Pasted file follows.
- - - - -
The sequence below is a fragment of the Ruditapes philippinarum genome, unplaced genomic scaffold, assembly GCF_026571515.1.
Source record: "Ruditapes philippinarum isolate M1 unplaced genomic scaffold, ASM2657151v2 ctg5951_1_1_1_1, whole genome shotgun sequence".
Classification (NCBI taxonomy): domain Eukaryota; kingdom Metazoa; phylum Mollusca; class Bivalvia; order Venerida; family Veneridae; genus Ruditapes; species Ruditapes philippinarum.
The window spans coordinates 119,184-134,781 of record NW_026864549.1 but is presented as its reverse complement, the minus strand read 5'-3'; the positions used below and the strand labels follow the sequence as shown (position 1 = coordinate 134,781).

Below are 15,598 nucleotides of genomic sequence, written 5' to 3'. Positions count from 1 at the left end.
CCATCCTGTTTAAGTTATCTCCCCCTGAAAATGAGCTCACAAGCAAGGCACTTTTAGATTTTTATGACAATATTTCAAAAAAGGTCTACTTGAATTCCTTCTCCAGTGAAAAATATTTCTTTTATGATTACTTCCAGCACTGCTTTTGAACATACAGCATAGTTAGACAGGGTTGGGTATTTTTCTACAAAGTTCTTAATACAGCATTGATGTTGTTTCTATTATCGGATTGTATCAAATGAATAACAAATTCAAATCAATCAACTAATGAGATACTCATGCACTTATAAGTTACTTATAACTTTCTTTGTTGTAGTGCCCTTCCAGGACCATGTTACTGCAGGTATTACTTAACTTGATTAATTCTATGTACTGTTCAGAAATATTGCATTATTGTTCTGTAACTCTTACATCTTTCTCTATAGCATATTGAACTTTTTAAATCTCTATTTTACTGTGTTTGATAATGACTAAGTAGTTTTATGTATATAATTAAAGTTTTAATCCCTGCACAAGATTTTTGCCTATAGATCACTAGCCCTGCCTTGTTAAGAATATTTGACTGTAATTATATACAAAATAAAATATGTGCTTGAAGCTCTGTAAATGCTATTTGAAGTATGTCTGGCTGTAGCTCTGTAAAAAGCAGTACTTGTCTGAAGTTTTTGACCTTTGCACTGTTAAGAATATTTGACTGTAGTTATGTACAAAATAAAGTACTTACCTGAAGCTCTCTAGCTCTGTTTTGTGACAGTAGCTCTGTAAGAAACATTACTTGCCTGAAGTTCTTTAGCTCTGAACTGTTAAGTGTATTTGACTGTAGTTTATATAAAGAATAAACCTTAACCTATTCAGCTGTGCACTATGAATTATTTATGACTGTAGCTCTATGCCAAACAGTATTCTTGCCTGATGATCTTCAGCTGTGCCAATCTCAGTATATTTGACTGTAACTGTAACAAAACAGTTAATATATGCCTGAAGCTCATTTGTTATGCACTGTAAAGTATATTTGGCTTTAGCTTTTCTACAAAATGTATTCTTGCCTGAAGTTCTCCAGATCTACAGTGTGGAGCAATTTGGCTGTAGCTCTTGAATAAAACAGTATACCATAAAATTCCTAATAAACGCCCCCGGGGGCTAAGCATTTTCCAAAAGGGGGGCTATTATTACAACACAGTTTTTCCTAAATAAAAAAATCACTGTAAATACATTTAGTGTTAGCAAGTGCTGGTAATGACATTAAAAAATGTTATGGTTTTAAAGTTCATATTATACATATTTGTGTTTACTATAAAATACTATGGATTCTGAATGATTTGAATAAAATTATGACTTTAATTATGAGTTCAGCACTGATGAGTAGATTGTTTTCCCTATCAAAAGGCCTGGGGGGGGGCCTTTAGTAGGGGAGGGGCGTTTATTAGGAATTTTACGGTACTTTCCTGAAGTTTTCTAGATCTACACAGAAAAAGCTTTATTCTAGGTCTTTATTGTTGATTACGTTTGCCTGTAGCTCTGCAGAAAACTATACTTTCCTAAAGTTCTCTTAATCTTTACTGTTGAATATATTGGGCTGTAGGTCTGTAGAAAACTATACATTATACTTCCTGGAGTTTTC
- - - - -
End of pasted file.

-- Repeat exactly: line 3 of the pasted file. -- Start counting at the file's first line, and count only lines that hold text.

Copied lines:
Classification (NCBI taxonomy): domain Eukaryota; kingdom Metazoa; phylum Mollusca; class Bivalvia; order Venerida; family Veneridae; genus Ruditapes; species Ruditapes philippinarum.